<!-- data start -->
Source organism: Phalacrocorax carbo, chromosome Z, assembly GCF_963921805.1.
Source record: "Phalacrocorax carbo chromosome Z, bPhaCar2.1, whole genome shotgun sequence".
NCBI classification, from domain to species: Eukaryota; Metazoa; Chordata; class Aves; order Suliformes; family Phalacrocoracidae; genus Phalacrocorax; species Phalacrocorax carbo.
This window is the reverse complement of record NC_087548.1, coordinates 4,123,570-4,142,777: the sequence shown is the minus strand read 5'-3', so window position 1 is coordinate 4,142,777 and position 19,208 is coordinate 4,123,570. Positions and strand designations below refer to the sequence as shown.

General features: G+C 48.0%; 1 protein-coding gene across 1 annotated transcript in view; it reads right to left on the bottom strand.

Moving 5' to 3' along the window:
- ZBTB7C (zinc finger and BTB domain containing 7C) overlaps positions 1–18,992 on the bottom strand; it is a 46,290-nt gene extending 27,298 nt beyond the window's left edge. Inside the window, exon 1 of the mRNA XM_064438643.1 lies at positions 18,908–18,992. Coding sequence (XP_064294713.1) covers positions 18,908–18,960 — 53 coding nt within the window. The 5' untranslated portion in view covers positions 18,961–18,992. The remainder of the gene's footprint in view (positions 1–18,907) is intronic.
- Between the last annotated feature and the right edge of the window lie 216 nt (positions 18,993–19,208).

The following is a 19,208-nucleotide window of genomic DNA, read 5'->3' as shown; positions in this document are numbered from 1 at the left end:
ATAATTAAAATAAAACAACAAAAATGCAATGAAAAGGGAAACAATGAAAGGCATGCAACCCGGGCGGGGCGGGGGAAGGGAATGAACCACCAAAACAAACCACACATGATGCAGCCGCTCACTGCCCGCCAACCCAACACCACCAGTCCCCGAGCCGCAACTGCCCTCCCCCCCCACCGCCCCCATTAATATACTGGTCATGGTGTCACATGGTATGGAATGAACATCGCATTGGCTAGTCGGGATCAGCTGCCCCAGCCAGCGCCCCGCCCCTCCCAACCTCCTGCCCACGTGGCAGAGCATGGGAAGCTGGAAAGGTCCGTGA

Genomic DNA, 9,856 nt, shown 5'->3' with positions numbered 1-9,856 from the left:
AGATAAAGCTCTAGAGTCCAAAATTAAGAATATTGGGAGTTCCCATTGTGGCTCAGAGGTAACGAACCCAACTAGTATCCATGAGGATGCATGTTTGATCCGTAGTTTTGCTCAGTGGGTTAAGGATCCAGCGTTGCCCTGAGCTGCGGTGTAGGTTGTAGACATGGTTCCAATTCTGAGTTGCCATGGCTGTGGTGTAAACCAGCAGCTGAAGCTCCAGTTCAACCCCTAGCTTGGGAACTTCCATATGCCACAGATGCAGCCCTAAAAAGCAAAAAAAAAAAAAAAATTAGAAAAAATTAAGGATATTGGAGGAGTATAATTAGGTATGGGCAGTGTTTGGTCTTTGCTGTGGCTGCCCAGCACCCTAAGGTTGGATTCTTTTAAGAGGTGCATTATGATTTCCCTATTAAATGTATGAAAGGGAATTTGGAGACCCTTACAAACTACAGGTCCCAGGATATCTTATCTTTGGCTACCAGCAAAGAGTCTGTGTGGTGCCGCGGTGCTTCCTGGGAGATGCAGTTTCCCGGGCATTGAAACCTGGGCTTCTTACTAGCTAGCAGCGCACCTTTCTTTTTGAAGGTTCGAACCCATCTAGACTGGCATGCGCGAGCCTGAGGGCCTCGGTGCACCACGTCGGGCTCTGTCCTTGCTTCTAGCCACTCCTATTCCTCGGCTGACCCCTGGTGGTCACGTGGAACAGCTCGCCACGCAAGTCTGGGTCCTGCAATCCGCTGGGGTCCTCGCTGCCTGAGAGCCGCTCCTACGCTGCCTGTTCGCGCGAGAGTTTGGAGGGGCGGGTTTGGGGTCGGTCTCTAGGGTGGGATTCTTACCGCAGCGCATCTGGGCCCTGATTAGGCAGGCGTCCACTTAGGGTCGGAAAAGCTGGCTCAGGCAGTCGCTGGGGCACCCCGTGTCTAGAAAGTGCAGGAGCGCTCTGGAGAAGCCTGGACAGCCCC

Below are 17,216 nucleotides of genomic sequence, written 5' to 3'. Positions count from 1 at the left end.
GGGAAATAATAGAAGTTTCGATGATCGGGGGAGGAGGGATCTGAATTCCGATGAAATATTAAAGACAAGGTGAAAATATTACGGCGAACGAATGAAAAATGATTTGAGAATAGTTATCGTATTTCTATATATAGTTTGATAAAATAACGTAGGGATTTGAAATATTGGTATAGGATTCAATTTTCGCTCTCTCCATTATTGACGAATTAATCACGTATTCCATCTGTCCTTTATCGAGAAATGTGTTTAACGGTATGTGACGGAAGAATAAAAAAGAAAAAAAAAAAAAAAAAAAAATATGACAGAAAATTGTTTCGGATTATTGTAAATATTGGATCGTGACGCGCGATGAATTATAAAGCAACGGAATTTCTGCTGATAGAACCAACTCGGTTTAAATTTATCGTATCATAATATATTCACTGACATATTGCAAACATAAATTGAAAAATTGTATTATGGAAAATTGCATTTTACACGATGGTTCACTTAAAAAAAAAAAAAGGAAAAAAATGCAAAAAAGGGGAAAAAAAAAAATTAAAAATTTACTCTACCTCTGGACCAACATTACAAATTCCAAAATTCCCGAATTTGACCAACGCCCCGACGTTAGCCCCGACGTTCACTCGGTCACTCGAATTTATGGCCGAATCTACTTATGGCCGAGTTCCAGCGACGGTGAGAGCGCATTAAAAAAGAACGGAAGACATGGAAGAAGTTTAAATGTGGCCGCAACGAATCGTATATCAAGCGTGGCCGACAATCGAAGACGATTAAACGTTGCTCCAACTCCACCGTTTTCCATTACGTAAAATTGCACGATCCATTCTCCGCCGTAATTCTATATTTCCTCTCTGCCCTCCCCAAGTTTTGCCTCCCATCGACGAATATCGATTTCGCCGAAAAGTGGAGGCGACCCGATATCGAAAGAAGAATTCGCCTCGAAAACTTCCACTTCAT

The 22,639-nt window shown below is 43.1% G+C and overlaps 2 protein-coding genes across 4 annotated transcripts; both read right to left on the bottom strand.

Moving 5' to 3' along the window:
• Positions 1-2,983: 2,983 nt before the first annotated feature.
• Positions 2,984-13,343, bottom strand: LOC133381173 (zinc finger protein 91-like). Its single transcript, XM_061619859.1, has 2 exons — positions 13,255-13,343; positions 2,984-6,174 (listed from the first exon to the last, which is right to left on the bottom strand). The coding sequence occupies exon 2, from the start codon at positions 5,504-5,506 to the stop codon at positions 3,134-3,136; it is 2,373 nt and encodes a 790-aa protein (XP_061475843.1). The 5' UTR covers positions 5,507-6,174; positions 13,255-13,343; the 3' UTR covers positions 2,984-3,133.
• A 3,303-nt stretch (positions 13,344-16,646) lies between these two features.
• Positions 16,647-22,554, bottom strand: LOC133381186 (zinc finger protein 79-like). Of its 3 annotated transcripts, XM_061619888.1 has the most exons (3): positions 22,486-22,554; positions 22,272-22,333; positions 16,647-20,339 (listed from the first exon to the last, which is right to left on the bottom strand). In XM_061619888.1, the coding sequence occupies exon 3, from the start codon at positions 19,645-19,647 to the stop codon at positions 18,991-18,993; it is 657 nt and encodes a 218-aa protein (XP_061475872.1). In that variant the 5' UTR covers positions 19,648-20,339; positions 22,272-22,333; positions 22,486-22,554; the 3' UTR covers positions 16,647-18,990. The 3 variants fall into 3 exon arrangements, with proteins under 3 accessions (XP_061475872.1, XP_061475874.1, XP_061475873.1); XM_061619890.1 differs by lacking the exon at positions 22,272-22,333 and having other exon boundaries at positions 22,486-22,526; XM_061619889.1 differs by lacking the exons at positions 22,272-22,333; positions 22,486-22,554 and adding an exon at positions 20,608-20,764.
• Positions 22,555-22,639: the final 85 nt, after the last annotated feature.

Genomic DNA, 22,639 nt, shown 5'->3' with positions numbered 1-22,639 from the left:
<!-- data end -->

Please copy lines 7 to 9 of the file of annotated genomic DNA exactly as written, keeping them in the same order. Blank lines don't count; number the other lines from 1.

- ZBTB7C (zinc finger and BTB domain containing 7C) overlaps positions 1–18,992 on the bottom strand; it is a 46,290-nt gene extending 27,298 nt beyond the window's left edge. Inside the window, exon 1 of the mRNA XM_064438643.1 lies at positions 18,908–18,992. Coding sequence (XP_064294713.1) covers positions 18,908–18,960 — 53 coding nt within the window. The 5' untranslated portion in view covers positions 18,961–18,992. The remainder of the gene's footprint in view (positions 1–18,907) is intronic.
- Between the last annotated feature and the right edge of the window lie 216 nt (positions 18,993–19,208).

The following is a 19,208-nucleotide window of genomic DNA, read 5'->3' as shown; positions in this document are numbered from 1 at the left end: